I happened to espied the elusive Lynne Dixon being escorted by the generational career politician Ed Rath III. At the same time, a man dressed in a king’s costume with a Chris Collins mask and accompanied by two people in rat costumes appeared out of nowhere and stood in front of the BECHS to make a statement on the oft-alleged self-aggrandizement of Mr. Collins. One rat yelled out to some entering donors, “Don’t eat all the food, the dumpsters in this place are the BEST!”

I summoned my courage and mounted the steps to the front gate of the building. The door was opened for me at the top by a 30-something man with tanned skin and glasses: Stefan Mychajliw, Collins’ chief hype man. The Flavor Flav to Collins’ Chuck D. I might as well have been the one wearing a giant clock around my neck and some flashy sunglasses because Mr. Mychajliw immediately informed me that this was a private party, closed to the media. I told him I had emailed Scott Zylka weeks prior and never received a response. He told me they’d emailed AV that morning. I tracked the email down later:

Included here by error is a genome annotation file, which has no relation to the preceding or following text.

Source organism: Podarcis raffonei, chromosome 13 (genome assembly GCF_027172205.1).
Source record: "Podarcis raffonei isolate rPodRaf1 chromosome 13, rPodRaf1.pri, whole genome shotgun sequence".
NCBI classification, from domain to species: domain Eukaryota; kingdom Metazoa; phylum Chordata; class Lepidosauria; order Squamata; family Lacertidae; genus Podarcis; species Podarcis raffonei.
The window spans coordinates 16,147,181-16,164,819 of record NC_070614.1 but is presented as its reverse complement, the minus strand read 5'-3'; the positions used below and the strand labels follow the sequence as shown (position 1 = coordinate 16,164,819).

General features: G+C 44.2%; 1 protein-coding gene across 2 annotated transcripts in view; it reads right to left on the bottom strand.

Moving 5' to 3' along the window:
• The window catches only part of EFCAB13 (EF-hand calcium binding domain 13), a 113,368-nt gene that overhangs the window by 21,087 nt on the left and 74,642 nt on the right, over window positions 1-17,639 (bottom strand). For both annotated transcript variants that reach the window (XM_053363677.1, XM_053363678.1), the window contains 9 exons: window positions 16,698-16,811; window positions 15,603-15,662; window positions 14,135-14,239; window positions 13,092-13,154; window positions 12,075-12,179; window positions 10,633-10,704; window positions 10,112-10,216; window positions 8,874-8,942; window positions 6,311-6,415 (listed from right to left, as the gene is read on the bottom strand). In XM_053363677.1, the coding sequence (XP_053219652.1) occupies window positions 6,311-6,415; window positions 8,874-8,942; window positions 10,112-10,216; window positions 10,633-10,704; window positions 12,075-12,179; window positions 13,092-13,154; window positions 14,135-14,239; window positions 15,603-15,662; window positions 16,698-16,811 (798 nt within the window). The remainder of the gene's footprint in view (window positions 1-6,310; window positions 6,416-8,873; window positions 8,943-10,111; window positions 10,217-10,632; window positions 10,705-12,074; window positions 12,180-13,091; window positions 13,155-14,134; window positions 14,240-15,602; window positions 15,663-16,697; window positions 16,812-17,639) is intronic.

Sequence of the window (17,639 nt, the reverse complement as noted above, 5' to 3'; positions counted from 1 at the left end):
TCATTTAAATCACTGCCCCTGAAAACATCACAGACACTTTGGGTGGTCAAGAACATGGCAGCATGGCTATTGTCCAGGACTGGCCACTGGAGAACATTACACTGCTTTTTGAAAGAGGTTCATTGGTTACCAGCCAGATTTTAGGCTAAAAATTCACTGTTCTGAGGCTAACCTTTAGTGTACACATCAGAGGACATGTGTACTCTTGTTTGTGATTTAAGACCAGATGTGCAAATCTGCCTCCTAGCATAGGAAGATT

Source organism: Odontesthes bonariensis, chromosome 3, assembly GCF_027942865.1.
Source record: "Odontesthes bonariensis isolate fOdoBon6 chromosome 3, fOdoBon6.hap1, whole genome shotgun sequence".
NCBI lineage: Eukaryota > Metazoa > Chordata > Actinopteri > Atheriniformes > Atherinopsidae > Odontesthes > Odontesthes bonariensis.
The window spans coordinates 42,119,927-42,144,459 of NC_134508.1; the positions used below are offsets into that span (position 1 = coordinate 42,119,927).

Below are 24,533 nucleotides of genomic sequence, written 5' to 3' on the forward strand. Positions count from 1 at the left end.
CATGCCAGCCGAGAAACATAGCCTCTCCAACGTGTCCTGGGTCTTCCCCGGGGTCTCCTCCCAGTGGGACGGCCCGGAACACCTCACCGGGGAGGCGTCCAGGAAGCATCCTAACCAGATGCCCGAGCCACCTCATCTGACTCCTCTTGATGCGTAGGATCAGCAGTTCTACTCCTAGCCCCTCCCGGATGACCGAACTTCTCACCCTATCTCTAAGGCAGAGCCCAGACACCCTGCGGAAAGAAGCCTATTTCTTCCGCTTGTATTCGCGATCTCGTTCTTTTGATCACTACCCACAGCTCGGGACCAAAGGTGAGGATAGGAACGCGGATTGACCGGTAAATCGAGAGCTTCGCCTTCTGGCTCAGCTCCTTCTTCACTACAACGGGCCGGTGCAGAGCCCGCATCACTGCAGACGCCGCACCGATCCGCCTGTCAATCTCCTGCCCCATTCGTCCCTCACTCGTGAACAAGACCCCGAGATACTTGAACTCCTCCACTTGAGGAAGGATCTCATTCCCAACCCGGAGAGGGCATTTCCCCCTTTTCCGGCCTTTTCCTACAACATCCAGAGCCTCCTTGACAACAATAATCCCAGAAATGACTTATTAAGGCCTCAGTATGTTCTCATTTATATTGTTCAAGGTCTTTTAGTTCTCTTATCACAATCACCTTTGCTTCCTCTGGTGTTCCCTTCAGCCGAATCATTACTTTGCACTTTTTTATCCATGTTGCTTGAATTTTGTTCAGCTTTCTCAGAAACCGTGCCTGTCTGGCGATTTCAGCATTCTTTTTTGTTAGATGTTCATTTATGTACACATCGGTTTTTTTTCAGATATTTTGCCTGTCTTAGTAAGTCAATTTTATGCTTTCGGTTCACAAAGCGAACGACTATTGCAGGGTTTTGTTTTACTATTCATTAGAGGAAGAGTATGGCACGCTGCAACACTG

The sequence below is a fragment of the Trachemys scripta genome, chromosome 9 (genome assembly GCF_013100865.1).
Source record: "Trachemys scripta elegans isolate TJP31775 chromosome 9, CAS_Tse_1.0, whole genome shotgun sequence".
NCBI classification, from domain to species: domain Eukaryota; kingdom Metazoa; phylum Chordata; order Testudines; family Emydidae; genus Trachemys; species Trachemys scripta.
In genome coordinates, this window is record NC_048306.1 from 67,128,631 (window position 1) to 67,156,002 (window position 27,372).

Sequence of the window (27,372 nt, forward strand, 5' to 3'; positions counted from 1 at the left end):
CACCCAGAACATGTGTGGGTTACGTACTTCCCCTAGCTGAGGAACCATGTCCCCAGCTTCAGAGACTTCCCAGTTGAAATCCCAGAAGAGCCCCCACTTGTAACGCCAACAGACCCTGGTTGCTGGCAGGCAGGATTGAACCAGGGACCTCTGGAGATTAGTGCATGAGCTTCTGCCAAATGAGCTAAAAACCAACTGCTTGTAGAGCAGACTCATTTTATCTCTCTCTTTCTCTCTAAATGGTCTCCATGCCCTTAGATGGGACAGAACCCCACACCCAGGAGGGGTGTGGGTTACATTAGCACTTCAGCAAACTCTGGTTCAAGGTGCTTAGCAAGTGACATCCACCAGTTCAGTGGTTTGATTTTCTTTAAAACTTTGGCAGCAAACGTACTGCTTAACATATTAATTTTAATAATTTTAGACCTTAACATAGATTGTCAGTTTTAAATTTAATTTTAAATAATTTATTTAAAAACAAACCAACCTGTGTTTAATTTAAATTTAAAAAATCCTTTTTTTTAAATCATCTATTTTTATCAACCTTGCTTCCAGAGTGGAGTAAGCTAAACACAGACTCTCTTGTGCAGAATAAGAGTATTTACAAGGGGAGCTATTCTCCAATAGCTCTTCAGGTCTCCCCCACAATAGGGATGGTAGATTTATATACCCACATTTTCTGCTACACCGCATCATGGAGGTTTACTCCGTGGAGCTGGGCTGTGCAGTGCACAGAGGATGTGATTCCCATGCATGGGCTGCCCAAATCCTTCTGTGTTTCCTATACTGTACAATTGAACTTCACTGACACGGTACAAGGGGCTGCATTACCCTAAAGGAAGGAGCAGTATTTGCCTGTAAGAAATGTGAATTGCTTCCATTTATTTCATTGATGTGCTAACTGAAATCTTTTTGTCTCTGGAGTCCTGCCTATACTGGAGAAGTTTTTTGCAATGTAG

Thank you for your inquiry however it is a close event. [sic]

If you have any further questions please direct them to Stefan Mychajliw.

“Closed to all media?” I asked, flummoxed.

“Yes. Thank you.”

Locked out again. I made my way back to the rats and pondered how a country club could take over a public building. A Xeroxed sheet of paper was taped over the welcome sign near the entrance: “On Tuesday, 9/27, the Museum will be CLOSED for a private function.” The BECHS website clearly states that the museum can be rented by a private party, so I suppose that’s kosher, but the shroud of secrecy the Erie County GOP operates under makes the whole thing stink like rotten prosciutto. Of course, there’s a rich tradition of private and secretive clubs in this country, but color me naïve, I never expected to encounter the word “private” so often while trying to cover politics.

At 12:14pm, a postal service truck cruised through the parking lot and honked towards the costumed protesters in approval. Almost simultaneously, a long, black Ford passenger van with tinted windows pulled up along the west side of the building. VIP parking. Like Public Enemy, Collins arrived fashionably late to his own show. He and his entourage filed around the south side of the building, away from the front entrance and towards the lake, to commingle with the Republican ghost of Abraham Lincoln on the front steps of the building. The king and his rats were barely able to come within shouting distance of Senator Thune and the local businessman who could. The VIP entrance. Even at a $1,000-per-plate event, there are levels of exclusivity.

aaron lowinger


  • RaChaCha

    Bob McCarthy got to talk to Thune at the event. So: closed to _all_ media — apparently not.